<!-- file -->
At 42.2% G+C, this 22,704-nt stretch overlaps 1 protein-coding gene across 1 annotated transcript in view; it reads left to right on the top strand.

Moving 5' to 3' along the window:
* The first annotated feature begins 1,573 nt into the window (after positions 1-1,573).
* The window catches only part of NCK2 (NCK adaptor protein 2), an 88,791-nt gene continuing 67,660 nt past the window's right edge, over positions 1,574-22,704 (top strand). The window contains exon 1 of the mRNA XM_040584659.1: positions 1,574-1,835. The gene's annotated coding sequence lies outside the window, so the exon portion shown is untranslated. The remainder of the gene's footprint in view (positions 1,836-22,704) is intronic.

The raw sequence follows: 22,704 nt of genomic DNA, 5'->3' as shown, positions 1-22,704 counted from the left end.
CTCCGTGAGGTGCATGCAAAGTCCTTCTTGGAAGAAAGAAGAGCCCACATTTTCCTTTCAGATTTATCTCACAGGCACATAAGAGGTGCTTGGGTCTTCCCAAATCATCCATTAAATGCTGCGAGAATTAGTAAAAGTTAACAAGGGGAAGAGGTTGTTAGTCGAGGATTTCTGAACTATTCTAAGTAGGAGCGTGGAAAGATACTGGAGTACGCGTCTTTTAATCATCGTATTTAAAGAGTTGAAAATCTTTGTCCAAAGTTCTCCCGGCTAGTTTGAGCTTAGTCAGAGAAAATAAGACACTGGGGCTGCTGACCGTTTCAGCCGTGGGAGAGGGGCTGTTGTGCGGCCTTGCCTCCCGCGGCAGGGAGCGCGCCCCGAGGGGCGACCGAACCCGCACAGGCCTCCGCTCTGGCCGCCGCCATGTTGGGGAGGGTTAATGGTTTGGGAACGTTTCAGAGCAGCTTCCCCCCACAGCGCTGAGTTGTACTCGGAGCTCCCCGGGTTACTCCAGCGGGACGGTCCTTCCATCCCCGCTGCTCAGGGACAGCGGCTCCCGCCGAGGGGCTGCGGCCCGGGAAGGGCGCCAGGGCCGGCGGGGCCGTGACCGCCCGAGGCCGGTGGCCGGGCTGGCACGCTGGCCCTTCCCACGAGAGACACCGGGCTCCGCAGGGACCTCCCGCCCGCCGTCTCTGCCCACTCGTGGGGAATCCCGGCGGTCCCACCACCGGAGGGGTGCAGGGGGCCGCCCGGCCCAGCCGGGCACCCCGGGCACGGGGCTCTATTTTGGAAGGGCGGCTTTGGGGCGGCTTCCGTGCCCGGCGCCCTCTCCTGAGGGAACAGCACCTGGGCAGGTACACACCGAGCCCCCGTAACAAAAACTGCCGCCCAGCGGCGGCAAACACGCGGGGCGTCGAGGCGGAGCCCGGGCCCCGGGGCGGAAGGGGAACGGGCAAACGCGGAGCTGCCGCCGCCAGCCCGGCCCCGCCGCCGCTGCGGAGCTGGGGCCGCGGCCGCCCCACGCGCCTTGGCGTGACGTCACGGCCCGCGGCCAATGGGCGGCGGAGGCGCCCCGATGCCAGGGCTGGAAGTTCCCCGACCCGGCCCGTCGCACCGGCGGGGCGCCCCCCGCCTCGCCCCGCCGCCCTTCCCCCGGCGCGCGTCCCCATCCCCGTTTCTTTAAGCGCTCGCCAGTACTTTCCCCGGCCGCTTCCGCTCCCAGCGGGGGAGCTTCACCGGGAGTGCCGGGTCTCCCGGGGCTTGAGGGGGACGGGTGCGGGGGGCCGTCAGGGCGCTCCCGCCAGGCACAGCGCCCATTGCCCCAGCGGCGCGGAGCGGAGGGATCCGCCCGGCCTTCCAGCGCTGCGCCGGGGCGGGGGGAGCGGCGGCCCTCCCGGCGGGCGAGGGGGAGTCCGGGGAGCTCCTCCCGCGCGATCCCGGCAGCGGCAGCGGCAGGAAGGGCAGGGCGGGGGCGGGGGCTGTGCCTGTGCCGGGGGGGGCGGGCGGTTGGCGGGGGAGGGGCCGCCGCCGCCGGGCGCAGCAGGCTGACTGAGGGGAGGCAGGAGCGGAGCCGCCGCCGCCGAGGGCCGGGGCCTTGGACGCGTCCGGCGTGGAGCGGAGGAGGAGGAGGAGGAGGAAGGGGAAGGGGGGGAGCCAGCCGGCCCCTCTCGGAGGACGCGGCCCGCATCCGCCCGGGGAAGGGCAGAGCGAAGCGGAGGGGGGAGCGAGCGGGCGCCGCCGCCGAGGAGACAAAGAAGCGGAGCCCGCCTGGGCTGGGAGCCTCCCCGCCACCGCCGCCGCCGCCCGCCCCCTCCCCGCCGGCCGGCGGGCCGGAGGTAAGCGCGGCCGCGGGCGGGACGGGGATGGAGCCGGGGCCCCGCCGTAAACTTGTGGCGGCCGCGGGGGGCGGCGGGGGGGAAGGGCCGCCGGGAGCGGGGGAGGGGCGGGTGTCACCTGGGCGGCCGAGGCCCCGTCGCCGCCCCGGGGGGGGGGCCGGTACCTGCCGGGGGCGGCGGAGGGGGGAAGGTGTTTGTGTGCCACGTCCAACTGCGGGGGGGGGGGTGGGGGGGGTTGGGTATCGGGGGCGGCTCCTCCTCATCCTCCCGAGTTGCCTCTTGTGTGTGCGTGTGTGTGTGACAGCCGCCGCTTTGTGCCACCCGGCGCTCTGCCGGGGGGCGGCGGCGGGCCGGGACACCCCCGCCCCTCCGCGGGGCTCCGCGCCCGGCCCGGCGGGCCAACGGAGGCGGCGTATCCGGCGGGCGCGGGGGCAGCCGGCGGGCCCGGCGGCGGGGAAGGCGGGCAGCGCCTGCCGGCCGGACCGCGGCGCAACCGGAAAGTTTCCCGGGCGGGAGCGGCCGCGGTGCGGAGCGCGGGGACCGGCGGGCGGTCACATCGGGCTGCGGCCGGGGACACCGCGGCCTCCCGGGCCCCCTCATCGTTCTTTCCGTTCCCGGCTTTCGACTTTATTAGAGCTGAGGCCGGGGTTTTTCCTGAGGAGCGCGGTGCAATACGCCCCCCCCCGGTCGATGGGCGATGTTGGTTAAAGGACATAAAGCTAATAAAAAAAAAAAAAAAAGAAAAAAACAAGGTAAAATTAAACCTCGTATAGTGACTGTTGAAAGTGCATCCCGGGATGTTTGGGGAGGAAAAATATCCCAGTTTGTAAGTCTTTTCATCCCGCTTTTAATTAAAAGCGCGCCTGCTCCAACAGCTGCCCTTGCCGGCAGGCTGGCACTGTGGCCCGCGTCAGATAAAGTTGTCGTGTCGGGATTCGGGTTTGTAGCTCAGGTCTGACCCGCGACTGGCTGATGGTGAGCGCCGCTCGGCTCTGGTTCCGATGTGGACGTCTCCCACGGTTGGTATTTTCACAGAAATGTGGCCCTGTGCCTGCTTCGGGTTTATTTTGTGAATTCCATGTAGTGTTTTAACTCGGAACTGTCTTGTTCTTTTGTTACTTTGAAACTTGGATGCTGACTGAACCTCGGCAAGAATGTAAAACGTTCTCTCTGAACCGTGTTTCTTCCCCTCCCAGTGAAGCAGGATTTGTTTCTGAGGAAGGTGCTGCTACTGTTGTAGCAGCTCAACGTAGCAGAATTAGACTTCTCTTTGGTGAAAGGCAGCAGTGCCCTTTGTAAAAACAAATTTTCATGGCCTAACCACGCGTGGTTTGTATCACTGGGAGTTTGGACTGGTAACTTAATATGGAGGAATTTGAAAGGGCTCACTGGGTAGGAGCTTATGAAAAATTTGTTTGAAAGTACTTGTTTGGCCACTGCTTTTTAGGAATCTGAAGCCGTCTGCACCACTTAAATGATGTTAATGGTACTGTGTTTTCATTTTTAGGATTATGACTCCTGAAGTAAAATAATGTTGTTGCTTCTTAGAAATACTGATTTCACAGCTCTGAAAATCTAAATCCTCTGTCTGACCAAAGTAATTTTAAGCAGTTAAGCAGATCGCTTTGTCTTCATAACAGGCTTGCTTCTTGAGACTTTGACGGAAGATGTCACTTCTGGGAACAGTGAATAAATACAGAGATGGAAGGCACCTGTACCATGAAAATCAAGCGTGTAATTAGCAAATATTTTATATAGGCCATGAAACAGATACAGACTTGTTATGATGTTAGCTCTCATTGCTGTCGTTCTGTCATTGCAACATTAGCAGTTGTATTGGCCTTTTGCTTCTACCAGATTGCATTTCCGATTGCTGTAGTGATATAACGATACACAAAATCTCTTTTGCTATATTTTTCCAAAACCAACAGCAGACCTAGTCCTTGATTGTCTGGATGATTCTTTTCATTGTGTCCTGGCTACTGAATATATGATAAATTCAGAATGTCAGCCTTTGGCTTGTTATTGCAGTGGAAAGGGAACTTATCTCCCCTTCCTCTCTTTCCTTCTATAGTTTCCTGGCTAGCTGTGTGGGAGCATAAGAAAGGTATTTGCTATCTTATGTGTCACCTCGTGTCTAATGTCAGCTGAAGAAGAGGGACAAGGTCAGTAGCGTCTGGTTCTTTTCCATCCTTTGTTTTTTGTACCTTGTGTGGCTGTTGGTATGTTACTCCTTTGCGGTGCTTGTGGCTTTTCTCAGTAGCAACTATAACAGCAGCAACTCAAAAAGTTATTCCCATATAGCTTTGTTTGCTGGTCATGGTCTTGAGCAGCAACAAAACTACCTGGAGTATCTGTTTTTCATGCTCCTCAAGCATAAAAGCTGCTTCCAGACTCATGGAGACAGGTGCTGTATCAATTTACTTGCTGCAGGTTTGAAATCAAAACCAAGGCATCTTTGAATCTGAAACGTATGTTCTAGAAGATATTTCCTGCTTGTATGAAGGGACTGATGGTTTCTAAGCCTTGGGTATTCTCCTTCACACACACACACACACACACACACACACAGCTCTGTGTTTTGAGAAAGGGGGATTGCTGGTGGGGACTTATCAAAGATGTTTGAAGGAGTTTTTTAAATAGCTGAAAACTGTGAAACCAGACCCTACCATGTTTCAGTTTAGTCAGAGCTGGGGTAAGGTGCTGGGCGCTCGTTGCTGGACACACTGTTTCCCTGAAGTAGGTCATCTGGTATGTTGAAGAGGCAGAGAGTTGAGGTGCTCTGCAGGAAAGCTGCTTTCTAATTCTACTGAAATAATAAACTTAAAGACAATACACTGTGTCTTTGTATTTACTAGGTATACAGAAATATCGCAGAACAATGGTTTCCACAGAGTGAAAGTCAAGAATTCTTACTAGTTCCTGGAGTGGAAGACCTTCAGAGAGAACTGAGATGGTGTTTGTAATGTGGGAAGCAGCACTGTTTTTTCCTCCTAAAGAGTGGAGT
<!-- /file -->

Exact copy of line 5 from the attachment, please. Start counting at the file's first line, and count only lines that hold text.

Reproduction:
The raw sequence follows: 22,704 nt of genomic DNA, 5'->3' as shown, positions 1-22,704 counted from the left end.